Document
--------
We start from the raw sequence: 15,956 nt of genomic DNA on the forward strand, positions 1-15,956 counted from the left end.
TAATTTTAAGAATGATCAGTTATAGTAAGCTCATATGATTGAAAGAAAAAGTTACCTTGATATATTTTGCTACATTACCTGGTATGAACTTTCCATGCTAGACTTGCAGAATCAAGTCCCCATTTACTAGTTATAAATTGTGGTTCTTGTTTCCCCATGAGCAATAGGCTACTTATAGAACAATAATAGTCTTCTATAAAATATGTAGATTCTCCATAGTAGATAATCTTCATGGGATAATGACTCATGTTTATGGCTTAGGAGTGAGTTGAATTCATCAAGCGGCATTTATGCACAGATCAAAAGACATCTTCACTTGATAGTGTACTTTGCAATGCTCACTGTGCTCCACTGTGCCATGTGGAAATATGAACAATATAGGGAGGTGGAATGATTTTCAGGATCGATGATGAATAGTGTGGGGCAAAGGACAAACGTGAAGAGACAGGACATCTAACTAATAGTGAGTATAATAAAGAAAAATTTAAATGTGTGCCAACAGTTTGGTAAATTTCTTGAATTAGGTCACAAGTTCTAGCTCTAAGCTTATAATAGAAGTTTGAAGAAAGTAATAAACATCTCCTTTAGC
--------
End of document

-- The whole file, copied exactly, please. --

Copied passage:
We start from the raw sequence: 15,956 nt of genomic DNA on the forward strand, positions 1-15,956 counted from the left end.
TAATTTTAAGAATGATCAGTTATAGTAAGCTCATATGATTGAAAGAAAAAGTTACCTTGATATATTTTGCTACATTACCTGGTATGAACTTTCCATGCTAGACTTGCAGAATCAAGTCCCCATTTACTAGTTATAAATTGTGGTTCTTGTTTCCCCATGAGCAATAGGCTACTTATAGAACAATAATAGTCTTCTATAAAATATGTAGATTCTCCATAGTAGATAATCTTCATGGGATAATGACTCATGTTTATGGCTTAGGAGTGAGTTGAATTCATCAAGCGGCATTTATGCACAGATCAAAAGACATCTTCACTTGATAGTGTACTTTGCAATGCTCACTGTGCTCCACTGTGCCATGTGGAAATATGAACAATATAGGGAGGTGGAATGATTTTCAGGATCGATGATGAATAGTGTGGGGCAAAGGACAAACGTGAAGAGACAGGACATCTAACTAATAGTGAGTATAATAAAGAAAAATTTAAATGTGTGCCAACAGTTTGGTAAATTTCTTGAATTAGGTCACAAGTTCTAGCTCTAAGCTTATAATAGAAGTTTGAAGAAAGTAATAAACATCTCCTTTAGC